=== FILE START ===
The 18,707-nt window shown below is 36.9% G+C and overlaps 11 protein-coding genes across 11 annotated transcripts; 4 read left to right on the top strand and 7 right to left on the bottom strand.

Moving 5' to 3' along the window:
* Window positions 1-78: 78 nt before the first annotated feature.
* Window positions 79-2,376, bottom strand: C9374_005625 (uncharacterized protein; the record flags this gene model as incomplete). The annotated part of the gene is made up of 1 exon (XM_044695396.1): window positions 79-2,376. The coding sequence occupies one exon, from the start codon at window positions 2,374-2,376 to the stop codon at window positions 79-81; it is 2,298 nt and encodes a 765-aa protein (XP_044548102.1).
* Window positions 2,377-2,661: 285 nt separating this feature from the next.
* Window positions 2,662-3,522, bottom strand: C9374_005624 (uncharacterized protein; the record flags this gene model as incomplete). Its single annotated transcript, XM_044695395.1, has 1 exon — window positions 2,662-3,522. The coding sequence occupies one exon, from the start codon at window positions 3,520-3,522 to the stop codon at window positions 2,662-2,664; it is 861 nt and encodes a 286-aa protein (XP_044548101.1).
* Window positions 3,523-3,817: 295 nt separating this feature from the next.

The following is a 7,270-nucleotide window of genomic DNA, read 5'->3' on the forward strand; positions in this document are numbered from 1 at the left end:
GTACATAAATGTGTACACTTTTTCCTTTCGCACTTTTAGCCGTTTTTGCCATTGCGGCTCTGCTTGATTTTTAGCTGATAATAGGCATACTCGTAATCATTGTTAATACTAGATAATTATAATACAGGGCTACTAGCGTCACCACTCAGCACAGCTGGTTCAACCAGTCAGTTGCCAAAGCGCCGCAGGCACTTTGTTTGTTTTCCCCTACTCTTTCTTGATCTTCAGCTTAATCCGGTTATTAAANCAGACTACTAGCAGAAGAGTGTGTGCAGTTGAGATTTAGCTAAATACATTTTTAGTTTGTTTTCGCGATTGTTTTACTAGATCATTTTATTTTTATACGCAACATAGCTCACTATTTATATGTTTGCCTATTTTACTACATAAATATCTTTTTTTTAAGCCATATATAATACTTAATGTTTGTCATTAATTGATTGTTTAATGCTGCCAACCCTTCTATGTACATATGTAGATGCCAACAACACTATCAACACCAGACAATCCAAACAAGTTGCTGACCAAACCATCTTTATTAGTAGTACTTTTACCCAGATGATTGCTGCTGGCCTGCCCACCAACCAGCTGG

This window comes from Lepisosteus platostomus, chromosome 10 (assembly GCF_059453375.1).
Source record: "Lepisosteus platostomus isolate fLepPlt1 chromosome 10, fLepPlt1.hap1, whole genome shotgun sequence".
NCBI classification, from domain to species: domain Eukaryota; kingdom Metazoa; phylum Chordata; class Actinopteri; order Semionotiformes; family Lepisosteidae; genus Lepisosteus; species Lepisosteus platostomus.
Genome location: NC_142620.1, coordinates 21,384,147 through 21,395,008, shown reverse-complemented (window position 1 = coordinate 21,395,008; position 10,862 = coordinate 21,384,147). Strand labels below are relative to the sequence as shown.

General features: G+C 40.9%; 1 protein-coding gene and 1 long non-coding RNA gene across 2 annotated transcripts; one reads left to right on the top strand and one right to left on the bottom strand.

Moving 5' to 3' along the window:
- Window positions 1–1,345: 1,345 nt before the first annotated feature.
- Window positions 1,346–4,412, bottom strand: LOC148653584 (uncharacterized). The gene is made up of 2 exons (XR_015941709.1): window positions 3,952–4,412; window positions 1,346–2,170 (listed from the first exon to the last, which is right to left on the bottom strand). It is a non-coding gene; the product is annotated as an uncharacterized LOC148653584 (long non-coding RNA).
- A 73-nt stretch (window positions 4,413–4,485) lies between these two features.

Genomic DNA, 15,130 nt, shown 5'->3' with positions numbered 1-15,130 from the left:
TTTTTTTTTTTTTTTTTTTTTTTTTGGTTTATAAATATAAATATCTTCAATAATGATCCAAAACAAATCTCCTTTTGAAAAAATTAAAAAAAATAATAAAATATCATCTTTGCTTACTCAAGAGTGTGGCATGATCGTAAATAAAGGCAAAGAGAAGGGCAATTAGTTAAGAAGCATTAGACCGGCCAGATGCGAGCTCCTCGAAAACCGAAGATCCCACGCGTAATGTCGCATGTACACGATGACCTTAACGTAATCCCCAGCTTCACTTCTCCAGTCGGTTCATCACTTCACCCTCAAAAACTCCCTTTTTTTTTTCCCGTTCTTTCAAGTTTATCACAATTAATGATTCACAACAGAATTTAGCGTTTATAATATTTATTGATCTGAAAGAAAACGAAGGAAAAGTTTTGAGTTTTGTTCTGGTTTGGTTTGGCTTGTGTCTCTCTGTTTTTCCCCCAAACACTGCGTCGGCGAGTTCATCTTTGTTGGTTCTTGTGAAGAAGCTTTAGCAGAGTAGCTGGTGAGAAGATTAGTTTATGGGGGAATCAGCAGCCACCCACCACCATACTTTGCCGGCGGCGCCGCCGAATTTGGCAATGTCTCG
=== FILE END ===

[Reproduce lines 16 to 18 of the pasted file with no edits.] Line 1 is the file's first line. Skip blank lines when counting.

- Window positions 1–1,345: 1,345 nt before the first annotated feature.
- Window positions 1,346–4,412, bottom strand: LOC148653584 (uncharacterized). The gene is made up of 2 exons (XR_015941709.1): window positions 3,952–4,412; window positions 1,346–2,170 (listed from the first exon to the last, which is right to left on the bottom strand). It is a non-coding gene; the product is annotated as an uncharacterized LOC148653584 (long non-coding RNA).
- A 73-nt stretch (window positions 4,413–4,485) lies between these two features.